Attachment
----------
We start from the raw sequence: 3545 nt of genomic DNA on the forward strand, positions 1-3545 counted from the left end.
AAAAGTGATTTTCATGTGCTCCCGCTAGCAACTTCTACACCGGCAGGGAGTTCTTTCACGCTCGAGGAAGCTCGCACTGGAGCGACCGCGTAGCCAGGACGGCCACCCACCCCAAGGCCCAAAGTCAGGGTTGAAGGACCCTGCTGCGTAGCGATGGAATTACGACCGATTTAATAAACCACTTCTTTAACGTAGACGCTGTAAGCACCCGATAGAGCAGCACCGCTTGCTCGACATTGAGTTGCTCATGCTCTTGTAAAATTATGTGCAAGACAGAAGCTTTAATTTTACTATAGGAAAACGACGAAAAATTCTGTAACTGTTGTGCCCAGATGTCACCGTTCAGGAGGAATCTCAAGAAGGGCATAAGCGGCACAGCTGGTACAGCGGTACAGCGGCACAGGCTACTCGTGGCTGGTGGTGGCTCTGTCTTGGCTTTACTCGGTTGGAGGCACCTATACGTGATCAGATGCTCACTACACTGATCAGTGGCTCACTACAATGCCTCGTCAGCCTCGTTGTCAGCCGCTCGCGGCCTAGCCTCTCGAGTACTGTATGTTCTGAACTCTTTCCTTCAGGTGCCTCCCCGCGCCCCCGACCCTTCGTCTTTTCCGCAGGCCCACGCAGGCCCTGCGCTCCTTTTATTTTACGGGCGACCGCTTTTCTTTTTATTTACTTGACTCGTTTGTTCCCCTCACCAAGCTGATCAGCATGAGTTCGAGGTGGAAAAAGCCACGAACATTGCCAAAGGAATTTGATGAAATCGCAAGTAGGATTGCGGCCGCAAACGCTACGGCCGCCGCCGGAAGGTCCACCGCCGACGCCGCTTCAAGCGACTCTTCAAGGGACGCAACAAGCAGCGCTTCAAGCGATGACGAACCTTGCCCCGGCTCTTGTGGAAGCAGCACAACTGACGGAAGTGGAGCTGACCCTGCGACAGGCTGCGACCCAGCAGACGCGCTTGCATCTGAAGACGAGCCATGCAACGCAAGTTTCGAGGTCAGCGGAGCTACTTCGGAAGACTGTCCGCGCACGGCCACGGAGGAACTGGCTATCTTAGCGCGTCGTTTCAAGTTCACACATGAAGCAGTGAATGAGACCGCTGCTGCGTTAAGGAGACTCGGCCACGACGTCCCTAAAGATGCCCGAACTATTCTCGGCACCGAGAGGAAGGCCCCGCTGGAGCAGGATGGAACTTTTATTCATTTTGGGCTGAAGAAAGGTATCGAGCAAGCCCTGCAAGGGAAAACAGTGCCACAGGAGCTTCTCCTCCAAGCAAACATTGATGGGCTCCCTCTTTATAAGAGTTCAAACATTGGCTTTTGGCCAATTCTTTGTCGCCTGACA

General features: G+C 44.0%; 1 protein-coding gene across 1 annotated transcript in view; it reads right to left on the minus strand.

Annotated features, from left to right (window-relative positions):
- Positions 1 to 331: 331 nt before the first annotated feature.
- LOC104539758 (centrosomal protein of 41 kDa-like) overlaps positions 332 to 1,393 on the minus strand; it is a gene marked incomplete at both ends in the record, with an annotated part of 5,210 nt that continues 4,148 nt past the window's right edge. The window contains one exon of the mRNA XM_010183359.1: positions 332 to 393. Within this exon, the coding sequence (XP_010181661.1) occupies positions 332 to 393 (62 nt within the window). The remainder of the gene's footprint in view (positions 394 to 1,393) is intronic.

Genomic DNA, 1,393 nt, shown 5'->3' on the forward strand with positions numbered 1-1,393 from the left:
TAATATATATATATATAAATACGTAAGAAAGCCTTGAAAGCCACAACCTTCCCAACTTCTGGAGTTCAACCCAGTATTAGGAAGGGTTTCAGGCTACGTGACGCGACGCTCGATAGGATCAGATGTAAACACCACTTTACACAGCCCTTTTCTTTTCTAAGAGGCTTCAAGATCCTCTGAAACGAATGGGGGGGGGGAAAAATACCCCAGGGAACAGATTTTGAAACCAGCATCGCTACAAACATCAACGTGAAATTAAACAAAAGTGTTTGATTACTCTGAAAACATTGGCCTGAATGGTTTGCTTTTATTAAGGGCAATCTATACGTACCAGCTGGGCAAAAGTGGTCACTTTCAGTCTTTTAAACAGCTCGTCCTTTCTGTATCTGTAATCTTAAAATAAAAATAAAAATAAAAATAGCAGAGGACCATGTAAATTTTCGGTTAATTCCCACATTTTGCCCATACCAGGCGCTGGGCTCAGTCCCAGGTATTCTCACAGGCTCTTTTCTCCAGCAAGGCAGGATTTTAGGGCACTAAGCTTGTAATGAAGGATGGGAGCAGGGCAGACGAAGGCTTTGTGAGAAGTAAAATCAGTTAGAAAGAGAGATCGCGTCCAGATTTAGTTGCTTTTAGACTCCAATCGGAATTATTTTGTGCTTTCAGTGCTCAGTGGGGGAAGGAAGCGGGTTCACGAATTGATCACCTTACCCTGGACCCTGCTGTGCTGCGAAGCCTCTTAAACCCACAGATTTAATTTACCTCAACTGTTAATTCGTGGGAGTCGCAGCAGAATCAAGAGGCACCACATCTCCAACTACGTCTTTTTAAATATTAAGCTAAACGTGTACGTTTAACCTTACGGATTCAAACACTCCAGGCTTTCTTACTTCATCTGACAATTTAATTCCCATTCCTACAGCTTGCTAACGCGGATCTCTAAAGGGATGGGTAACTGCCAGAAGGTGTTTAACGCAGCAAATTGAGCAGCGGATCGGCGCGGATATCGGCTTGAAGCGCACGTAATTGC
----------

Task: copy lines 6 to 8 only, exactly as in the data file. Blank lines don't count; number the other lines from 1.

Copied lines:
- LOC104539758 (centrosomal protein of 41 kDa-like) overlaps positions 332 to 1,393 on the minus strand; it is a gene marked incomplete at both ends in the record, with an annotated part of 5,210 nt that continues 4,148 nt past the window's right edge. The window contains one exon of the mRNA XM_010183359.1: positions 332 to 393. Within this exon, the coding sequence (XP_010181661.1) occupies positions 332 to 393 (62 nt within the window). The remainder of the gene's footprint in view (positions 394 to 1,393) is intronic.

Genomic DNA, 1,393 nt, shown 5'->3' on the forward strand with positions numbered 1-1,393 from the left:
TAATATATATATATATAAATACGTAAGAAAGCCTTGAAAGCCACAACCTTCCCAACTTCTGGAGTTCAACCCAGTATTAGGAAGGGTTTCAGGCTACGTGACGCGACGCTCGATAGGATCAGATGTAAACACCACTTTACACAGCCCTTTTCTTTTCTAAGAGGCTTCAAGATCCTCTGAAACGAATGGGGGGGGGGAAAAATACCCCAGGGAACAGATTTTGAAACCAGCATCGCTACAAACATCAACGTGAAATTAAACAAAAGTGTTTGATTACTCTGAAAACATTGGCCTGAATGGTTTGCTTTTATTAAGGGCAATCTATACGTACCAGCTGGGCAAAAGTGGTCACTTTCAGTCTTTTAAACAGCTCGTCCTTTCTGTATCTGTAATCTTAAAATAAAAATAAAAATAAAAATAGCAGAGGACCATGTAAATTTTCGGTTAATTCCCACATTTTGCCCATACCAGGCGCTGGGCTCAGTCCCAGGTATTCTCACAGGCTCTTTTCTCCAGCAAGGCAGGATTTTAGGGCACTAAGCTTGTAATGAAGGATGGGAGCAGGGCAGACGAAGGCTTTGTGAGAAGTAAAATCAGTTAGAAAGAGAGATCGCGTCCAGATTTAGTTGCTTTTAGACTCCAATCGGAATTATTTTGTGCTTTCAGTGCTCAGTGGGGGAAGGAAGCGGGTTCACGAATTGATCACCTTACCCTGGACCCTGCTGTGCTGCGAAGCCTCTTAAACCCACAGATTTAATTTACCTCAACTGTTAATTCGTGGGAGTCGCAGCAGAATCAAGAGGCACCACATCTCCAACTACGTCTTTTTAAATATTAAGCTAAACGTGTACGTTTAACCTTACGGATTCAAACACTCCAGGCTTTCTTACTTCATCTGACAATTTAATTCCCATTCCTACAGCTTGCTAACGCGGATCTCTAAAGGGATGGGTAACTGCCAGAAGGTGTTTAACGCAGCAAATTGAGCAGCGGATCGGCGCGGATATCGGCTTGAAGCGCACGTAATTGC